The bottom line is that it’s your money. Never be embarrassed about talking about it, and asking for what you’re due. Over time you’ll find yourself able to work for good people who value your work and recognise their duty to pay you promptly. That’s the way to a financially sound business.

Though idle petty cash accounts for only 1 to 3 percent of total current assets, it is imperative that it does not dry up. Like blood in the human body, there has to be a constant flow in order to sustain the business at all times. At every step of the way, startups need to be prepared for financial curveballs that appear in the garb of delayed invoicing and disbursements, indefinite floats and flawed go-to-market strategies. Operating in a region where Cash On Delivery (COD) has become the preferred mode of payment also adds more perplexing challenges to the mix. Only a handful of startups are getting it right, and live to tell the story.

Cash ManagementCash management 101
Though critical, this practice is not as complicated and alarming as we have historically been led to believe. It is actually quite simple if entrepreneurs are aware and equipped to preempt financial pitfalls:

Culture of frugality
From the get go, establish a culture that encourages thrift. While the startup is still finding its feet, spending happens faster than revenue is raked in. Therefore, it is in the company’s best interest to be as lean as possible in early investments. Reserve cash for ‘cold winters’ such as pricing revisions, bad debts or slow sales. It is also a good idea for product companies to manage their inventories wisely. Too many products in stock can lead to unsold pieces and too little could mean lost sale opportunities.

What you can do: Take a leaf out of the best practices of Decluttr Me, a startup that champions lean spending. Rather than outsourcing their artwork to exorbitantly priced designers, they took the DIY route with unconventional services such as Fiverr and Canva. Hire a lean team that is willing to roll up its sleeves and go beyond the call of duty, rather than unnecessarily over staffing the company during its fledgling days. Resist the urge to splurge on frills such as expensive office furniture and decor when you have bigger financial commitments to take care of.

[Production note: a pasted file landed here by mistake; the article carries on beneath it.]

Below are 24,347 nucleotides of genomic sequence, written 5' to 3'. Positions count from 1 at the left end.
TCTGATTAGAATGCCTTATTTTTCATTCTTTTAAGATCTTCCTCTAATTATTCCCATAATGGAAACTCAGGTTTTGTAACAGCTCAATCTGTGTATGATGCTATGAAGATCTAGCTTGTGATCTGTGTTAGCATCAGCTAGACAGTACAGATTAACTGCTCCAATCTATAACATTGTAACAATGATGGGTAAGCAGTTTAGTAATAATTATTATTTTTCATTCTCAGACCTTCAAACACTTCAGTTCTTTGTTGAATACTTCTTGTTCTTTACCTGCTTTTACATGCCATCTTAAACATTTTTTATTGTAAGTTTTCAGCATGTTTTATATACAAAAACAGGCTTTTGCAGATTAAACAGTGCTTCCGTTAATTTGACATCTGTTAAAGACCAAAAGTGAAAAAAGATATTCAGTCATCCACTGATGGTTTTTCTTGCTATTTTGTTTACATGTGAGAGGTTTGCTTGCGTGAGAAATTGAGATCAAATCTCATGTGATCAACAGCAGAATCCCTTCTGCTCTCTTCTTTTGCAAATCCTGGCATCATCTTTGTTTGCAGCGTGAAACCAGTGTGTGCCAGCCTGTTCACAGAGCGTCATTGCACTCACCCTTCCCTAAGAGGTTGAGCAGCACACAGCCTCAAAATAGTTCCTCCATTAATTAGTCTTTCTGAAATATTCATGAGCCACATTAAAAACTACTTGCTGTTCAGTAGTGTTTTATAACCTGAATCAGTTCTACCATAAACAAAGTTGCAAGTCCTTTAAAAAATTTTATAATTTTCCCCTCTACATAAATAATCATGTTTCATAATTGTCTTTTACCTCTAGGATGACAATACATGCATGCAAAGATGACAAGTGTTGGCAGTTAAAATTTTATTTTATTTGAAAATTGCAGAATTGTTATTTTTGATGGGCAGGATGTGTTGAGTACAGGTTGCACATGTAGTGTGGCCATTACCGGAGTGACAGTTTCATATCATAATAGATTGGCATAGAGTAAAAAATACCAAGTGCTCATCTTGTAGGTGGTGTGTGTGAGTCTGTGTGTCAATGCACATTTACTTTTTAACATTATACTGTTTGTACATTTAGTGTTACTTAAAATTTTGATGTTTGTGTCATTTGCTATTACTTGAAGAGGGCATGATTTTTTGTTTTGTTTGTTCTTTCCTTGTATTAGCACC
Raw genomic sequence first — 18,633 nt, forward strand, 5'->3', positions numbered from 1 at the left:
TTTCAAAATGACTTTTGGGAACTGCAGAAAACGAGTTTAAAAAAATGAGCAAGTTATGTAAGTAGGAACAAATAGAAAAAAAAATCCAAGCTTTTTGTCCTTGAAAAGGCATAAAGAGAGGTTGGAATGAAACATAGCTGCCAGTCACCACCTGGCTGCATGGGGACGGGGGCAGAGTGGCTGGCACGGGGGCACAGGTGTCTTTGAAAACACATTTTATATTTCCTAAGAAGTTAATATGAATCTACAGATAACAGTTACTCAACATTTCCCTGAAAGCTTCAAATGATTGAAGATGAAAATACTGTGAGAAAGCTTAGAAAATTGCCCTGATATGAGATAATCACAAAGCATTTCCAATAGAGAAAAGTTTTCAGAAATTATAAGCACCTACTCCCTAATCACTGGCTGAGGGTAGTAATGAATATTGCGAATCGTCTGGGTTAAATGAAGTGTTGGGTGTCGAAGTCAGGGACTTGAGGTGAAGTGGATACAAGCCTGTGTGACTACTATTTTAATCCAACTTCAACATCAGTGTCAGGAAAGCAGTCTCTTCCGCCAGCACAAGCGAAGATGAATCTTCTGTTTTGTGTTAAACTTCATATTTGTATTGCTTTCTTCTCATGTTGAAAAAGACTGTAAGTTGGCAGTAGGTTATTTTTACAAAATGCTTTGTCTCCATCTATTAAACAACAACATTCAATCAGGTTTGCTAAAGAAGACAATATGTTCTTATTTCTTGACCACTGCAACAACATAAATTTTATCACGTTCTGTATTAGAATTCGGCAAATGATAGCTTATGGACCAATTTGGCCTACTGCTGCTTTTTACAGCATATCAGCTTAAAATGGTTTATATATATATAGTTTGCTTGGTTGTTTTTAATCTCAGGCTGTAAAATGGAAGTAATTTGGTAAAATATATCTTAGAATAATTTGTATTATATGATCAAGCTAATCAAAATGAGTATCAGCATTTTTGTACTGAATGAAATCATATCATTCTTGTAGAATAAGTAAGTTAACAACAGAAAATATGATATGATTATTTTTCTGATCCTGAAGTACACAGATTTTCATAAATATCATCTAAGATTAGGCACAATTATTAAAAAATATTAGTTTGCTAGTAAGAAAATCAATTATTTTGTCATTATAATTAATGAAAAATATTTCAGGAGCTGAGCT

Invoice faster and better
Studies show that slow-paying customers are posing the biggest challenge to startups’ cash flow. For a startup to flourish, it is essential to shorten billing cycles in order to cover for any delays in recovering costs incurred.

What you can do: Sometimes, asking for a down payment before the commencement of a project can make entrepreneurs uneasy. But building an honest relationship with clients is the key to helping them understand the value you add to their businesses through the costs incurred in the process. When they do adhere to your policies, reciprocate their cooperation with a discount or incentive.

Let automation software do the heavy-lifting for you!

There is little place for nasty surprises in startups. Many a time, entrepreneurs set out believing their offering will take the market by storm. While some revel in the success of their ideas taking wings, the others are left to wonder where they went wrong. Even if you have put in immeasurable effort in bringing your idea to life, there is always a chance that it may not make the cut. Forecasting cash flows is predictive of such contingencies and helps to make suitable pivots to business strategy. It is also a credible method to build investor confidence in one’s business.

What you can do: Disburse funds to employees across geographies for incidental expenses, track its use in real time and settle petty cash accounts with 100 percent accuracy. With the use of smartphones entrenched deeply in the way we do business, it is possible to predict, monitor and report cash flows with the click of a button. Imagine the potential of cash management without dealing with physical cash in the first place. With the adoption of automated solutions to manage petty cash, it can now become a reality.

Conclusion
In summary, good cash management is king and speaks volumes about an entrepreneur’s understanding of his/her business. The benefits are evident for startups who have consciously welcomed technology into their folds, to do the job. Apart from balanced cash flow in the business, it frees resources from the mundane rigmarole, such that they can be allocated to more productive functions. Therefore, an automated approach to cash management is quickly emerging as an efficient way to tide over rough patches and to re-emerge profitable for years to come.